• Civilian employees of all agencies of the USG and their dependents.
    • Military personnel of the U.S. Armed Forces specifically designated for evacuation as noncombatants.
    • Dependents of members of the U.S. Armed Forces.
  • U.S. (and non-U.S.) citizens who may be authorized or assisted (but not necessarily ordered to evacuate) by competent authority, including-
    • Civilian employees of USG agencies and their dependents, who are residents in the country concerned on their own volition, but express the willingness to be evacuated.
    • Private U.S. citizens and their dependents.
    • Military personnel and dependents of members of the U.S. Armed Forces outlined above, short of an ordered evacuation.
    • Designated aliens, including dependents of civilian employees of the USG and military personnel of the U.S. Armed Forces, as prescribed by the DOS.

More information is contained in JP 3-07.5, Joint Tactics, Techniques, and Procedures for Noncombatant Evacuation Operations.

6-44.   NEOs remove threatened civilians from locations in an FN or an HN to safe areas or to the United States. Such operations are conducted under the direction of the DOS. The United States employs military assets in an evacuation only when civilian resources are inadequate. The DOS may request help in conducting evacuations to-

  • Protect U.S. citizens abroad.
  • Reduce to a minimum the number of U.S. citizens at risk.
  • Reduce to a minimum the number of U.S. citizens in combat areas to avoid impairing the combat effectiveness of military forces.
Types of Environments

6-45.   NEOs may be ordered for implementation in any of the following environments:

  • Permissive. NEOs are conducted with the full help and cooperation of the affected nation. Evacuation of noncombatants is mutually beneficial to friends and allies. The political stability of nations granting authority to evacuate noncombatants is secure. An example of a permissive NEO was the evacuation of Subic Bay and Clark Air Base in the Philippines after the eruption of Pinatubo Volcano.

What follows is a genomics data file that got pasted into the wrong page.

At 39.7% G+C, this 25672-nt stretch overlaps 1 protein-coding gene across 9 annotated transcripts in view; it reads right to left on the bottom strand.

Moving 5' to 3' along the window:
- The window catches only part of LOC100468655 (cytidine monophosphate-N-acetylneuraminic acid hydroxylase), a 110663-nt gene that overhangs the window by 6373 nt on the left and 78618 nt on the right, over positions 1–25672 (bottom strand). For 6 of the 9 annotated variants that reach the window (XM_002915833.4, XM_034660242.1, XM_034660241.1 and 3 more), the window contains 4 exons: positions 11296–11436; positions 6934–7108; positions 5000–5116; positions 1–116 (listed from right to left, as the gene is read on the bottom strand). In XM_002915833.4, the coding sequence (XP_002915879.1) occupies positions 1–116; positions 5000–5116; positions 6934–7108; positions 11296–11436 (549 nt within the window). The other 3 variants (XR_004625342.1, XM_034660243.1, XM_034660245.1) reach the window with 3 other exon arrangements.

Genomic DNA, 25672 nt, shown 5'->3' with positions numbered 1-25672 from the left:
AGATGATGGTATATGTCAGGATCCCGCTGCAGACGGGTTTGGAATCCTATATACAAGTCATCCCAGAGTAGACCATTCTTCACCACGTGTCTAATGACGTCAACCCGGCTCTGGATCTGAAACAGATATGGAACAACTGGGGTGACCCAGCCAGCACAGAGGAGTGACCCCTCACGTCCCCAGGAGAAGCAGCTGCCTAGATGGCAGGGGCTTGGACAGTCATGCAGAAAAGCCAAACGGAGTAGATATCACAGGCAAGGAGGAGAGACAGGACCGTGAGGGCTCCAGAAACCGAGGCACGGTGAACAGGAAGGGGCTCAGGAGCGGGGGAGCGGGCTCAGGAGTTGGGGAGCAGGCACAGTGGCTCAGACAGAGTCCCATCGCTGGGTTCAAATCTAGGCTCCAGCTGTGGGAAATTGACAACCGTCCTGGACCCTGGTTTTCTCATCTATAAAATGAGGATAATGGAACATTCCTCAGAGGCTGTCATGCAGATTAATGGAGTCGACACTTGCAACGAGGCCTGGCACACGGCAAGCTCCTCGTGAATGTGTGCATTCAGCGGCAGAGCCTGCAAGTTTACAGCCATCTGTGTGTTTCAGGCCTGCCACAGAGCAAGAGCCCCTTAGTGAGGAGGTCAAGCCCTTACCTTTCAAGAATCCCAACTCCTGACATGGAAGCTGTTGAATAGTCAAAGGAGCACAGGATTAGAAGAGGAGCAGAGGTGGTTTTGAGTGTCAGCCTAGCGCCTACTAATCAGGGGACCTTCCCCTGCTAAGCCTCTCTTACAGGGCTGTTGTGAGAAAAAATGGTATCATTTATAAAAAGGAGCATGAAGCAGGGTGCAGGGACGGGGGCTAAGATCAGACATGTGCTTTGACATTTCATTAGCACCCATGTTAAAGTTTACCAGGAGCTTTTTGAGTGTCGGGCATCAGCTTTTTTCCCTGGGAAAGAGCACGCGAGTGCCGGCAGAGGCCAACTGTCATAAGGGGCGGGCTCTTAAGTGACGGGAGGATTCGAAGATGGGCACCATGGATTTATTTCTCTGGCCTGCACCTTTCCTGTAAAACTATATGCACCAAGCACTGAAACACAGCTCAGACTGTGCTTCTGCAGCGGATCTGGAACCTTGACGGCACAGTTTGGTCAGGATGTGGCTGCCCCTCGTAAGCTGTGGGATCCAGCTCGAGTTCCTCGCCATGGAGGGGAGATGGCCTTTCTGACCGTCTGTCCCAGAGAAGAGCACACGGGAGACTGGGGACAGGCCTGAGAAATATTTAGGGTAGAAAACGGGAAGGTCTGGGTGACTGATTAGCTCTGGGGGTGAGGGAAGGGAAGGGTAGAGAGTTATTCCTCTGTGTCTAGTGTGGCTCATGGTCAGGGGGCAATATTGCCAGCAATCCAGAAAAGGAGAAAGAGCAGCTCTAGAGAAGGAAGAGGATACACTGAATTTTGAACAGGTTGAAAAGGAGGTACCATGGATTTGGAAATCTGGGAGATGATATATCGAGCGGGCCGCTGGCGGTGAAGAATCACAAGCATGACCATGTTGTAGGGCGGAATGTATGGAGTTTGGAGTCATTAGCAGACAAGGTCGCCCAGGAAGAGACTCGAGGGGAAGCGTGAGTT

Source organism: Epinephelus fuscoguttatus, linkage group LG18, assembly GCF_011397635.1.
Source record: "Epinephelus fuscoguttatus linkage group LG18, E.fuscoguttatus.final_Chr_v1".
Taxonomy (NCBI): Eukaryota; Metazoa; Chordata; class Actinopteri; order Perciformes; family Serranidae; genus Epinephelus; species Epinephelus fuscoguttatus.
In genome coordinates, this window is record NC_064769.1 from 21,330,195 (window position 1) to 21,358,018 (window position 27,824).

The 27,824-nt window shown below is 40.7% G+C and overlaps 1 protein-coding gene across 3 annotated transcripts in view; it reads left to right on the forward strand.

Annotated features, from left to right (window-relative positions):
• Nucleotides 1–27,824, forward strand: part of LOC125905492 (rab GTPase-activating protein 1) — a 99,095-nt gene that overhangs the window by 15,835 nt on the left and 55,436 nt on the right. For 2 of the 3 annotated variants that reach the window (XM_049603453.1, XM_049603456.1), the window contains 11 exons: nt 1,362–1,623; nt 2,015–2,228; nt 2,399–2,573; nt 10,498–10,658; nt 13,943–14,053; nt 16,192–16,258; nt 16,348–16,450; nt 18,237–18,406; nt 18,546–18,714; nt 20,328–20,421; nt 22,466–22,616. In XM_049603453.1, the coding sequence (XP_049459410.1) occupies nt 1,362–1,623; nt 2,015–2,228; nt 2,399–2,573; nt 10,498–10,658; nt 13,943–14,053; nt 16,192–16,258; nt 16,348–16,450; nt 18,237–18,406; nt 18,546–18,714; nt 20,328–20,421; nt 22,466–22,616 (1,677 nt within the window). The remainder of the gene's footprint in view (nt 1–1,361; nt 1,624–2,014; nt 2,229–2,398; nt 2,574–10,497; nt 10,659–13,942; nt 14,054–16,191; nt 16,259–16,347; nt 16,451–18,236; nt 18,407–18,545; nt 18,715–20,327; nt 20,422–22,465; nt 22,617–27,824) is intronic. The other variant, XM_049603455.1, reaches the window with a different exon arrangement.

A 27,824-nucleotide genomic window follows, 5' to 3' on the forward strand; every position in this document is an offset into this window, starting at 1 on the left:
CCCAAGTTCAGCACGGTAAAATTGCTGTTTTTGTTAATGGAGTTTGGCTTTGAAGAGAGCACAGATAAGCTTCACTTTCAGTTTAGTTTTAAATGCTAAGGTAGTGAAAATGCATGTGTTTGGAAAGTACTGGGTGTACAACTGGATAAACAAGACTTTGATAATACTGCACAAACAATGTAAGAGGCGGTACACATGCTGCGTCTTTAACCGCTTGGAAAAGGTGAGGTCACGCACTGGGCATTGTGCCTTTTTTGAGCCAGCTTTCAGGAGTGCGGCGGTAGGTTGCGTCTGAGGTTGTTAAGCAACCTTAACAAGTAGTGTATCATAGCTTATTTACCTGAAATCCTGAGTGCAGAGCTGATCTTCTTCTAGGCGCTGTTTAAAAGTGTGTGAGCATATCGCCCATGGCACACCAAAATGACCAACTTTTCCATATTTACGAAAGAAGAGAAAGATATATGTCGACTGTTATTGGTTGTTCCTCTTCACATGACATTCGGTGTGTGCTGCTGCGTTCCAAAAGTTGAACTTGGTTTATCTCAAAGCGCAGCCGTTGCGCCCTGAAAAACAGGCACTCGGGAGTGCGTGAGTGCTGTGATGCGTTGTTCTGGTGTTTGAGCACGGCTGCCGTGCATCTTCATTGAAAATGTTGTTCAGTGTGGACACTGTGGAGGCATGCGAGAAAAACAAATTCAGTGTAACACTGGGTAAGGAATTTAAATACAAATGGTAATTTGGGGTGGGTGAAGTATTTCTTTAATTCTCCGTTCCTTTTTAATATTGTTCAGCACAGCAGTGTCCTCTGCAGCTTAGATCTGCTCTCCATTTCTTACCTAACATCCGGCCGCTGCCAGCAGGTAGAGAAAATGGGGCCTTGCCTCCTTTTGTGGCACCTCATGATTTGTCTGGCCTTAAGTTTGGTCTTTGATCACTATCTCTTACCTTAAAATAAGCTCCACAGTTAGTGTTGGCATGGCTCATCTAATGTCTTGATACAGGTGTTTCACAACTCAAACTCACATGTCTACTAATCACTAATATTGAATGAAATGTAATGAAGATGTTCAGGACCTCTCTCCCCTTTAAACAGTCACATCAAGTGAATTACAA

• Uncertain. NEOs are conducted where overt or covert opposition to the evacuation exists. The opposition may come from the "host" government, from opposition forces, from outside forces, or from all three. Usually, a military show of force is sufficient to maintain control of the situation.
  • Hostile. Operations to prevent or destroy the NEO are occurring or can be expected to occur. Forced entry by military forces into the AO may be required, and as a minimum, combat operations to secure some evacuees can be anticipated. A good example of a hostile evacuation is the evacuation of the U.S. Embassy in Saigon, Republic of Vietnam, in 1975.

6-46.   The DOS is the lead agency for planning and conducting NEOs. The Chief of Mission, normally the U.S. Ambassador or other principal DOS officer-in-charge, has the primary responsibility for conducting evacuation operations. Every U.S. Embassy must maintain a NEO plan. DOS in Washington, DC, maintains a copy of these plans. The Washington Liaison Group coordinates evacuation planning between DOS, DOD, and other affected agencies.

6-47.   NEOs are a political last step because they send a signal to the world that the United States has lost faith in the ability of the foreign government to protect U.S. personnel. The U.S. military plays only a supporting role in the implementation of a NEO. Military commanders have primary responsibility for the military involvement of the operation. This involvement could include support during all phases of a NEO. Military planners must consider the terrain, weather, hydrography, designation and number of evacuees, and other factors of the area, including dissidents.

CA Role

6-48.   The CA role in a NEO is one of support to the commander's operational function and to the administration of certain aspects of the NEO. General CA soldier tasks include-

  • Participating in the writing and coordination of NEO plans.
  • Identifying, validating, or evaluating HN and international community resources designated for use in the NEO.
  • Participating in the execution of selected NEO activities, as needed or directed.